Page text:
1966 - Ben Goffstein opens the Four Queens, named for his four daughters. Today it is under the ownership of the Elsinore Corporation.
1969 - The Mint 400 takes place downtown.
1971 - A group of businessmen, including J.K. Houssels, Jr., and Jackie Gaughan, open the Plaza. In 1986 Jackie Gaughan becomes chairman of the board.
1974 - Sam and Bill Boyd open the California on New Year's Eve. It remains as one of the Boyd Group's several properties.
The Golden Nugget provides an all-expenses paid trip to Las Vegas for eight retirees who were arrested for playing penny ante poker in a San Francisco residential hotel. The "Alexander Hotel Eight" are treated to a day of dining and gambling at the Golden Nugget.
1975 - The Four Queens places on public display a collection of exact replicas of the Crown Jewels of England. The display includes reproductions of the Orb of England, the Imperial State Crown, and a knighting sword.
1978 - The city approves reconstruction plans for Fremont Street from Main to Seventh streets, including new curbs and storm drains, street lights, and gambling symbols embedded in each of the eight intersections.
1980 - The Sundance opens as the highest building downtown. In 1988 it becomes Fitzgeralds and is currently owned by Jerry Turk and Phil Griffith.
1983 - Cashman Field opens.
1984 - The neon is removed from the Golden Nugget and the spa tower is built.
1985 - The Boyd Group purchases the California.
1986 - Hoping to revitalize the business core of Las Vegas, the City Council forms a downtown redevelopment agency.
1988 - Binion's Horseshoe purchases the adjacent Mint Hotel from Del E. Webb Corp. for $27 million, doubling the size of the Horseshoe's casino and adding a 24-story, 296-room high rise tower.
1989 - A parade honoring the memory of slain civil rights leader Rev. Martin Luther King Jr. is staged on Fremont Street and other downtown thoroughfares.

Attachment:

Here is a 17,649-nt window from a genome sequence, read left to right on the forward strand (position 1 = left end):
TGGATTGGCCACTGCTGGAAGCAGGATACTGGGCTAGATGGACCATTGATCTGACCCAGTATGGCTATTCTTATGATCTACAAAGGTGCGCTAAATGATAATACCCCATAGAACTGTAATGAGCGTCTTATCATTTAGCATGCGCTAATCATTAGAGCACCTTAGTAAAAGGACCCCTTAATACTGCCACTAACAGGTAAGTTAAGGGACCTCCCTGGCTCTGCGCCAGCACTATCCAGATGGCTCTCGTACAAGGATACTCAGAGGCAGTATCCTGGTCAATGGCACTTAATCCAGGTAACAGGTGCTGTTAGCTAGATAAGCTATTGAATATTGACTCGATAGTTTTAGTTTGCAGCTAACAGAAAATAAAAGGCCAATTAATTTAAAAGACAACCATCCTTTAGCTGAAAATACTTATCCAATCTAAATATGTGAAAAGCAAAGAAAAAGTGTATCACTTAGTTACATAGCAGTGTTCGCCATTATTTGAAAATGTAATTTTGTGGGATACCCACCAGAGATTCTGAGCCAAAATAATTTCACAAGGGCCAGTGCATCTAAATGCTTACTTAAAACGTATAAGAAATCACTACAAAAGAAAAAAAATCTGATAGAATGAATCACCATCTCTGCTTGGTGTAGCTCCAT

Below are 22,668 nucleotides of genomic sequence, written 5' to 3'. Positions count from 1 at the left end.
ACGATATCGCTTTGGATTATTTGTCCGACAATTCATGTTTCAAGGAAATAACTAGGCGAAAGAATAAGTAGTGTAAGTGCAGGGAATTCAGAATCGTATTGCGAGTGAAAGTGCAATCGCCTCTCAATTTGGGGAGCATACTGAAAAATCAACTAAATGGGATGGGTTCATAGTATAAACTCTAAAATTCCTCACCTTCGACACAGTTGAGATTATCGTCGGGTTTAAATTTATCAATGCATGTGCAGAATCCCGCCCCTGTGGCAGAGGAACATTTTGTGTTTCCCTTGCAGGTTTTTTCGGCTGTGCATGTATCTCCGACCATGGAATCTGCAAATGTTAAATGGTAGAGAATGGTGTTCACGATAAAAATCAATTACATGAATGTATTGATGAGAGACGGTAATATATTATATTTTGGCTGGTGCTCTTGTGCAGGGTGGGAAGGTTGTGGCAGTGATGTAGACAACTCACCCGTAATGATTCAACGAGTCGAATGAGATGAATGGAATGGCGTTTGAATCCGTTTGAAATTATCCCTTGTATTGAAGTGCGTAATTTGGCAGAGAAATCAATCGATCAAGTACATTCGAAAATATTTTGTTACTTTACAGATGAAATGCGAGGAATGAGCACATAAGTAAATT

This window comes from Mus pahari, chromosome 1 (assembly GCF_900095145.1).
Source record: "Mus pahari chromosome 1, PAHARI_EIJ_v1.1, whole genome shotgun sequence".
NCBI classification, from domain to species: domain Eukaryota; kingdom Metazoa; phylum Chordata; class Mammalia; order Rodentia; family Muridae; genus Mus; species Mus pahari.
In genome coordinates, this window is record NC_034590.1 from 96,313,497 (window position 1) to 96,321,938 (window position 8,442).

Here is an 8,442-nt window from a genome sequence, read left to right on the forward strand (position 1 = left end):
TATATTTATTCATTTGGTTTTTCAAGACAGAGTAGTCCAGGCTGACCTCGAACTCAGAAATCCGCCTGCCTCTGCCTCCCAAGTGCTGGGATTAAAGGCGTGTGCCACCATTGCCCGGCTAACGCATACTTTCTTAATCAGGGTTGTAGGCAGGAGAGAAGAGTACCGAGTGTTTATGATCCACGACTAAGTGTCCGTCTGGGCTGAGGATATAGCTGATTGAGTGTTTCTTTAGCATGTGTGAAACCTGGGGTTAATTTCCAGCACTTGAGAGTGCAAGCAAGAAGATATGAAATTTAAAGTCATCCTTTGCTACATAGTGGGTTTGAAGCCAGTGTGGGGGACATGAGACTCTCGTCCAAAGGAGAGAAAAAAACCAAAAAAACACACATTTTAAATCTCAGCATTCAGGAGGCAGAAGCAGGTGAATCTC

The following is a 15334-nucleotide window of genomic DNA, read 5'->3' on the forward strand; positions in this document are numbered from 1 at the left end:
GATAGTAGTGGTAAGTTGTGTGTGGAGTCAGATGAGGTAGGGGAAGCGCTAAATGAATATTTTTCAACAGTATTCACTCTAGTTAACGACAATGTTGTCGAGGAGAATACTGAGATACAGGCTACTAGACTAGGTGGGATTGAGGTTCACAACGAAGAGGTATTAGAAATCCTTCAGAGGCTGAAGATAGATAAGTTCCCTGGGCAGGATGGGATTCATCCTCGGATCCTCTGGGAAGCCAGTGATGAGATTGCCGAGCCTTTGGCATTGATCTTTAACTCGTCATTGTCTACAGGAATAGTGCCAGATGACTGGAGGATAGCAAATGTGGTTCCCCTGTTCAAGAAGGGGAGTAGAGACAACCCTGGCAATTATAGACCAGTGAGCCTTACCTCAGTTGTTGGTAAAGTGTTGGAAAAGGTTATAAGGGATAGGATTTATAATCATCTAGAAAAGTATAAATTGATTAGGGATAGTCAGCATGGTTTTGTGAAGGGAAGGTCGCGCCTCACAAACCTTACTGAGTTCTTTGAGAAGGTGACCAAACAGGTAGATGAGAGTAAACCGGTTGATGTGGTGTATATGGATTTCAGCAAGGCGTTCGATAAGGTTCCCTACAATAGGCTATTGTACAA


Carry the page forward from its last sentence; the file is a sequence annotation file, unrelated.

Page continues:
1990 - Thousands of people line the streets of downtown Las Vegas for a victory motorcade honoring NCAA basketball champions, the University of Nevada- Las Vegas Runnin' Rebels.
1991 - Two enlisted personnel from each branch of the military serve as grand marshalls for the Operation Desert Homecoming parade on Fremont Street honoring veterans of the Persian Gulf war.
1992 - "Monday Night Jazz" marks its 10th anniversary at the Four Queens. The shows are recorded and syndicated to more than 140 public radio stations across the country.
1994 - Ending a 60-year tradition, the final Helldorado Days Parade is held on Fremont Street. Later in the year, the street is permanently closed to vehicular traffic to make way for construction of the Fremont Street Experience.
1995 - Las Vegas celebrates 90 years downtown -- where it all began.
Other Interesting Facts - Fremont Street was named after John Charles Fremont, a 19th century general and explorer who camped an expedition near the headwaters of the Las Vegas Springs in 1844.
When the railroad sold lots in the new Las Vegas town site, businesses could not sell liquor except on Block 16 and Block 17, between First Street and Third Street and between Ogden and Stewart Avenue. But, hotels could sell liquor. Hence, the saloons along Fremont Street, like the Northern and Las Vegas Clubs, added a few rooms and called themselves hotels.
The northeast corner of First and Fremont streets was where the First State Bank building was located until the Mint Hotel expanded. The First State Bank was a direct ancestor to First Interstate Bank. Clark County Sheriff Sam Gay used to sit in a chair in front of the bank where he could see Block 16, the gambling clubs along Fremont Street and the train station. "No need to chase the bad guys," he said. "Everybody passes this corner sooner or later."
The town's only indoor movie theater after the fire at the Overland Hotel was the Majestic Theater on the south side of Fremont Street, just west of Second Street. During the summer, movies were shown at the Airdome outdoor theater on the northeast corner of Third Street and Fremont Street. When it rained, patrons would help the projectionist carry the equipment back to the Majestic.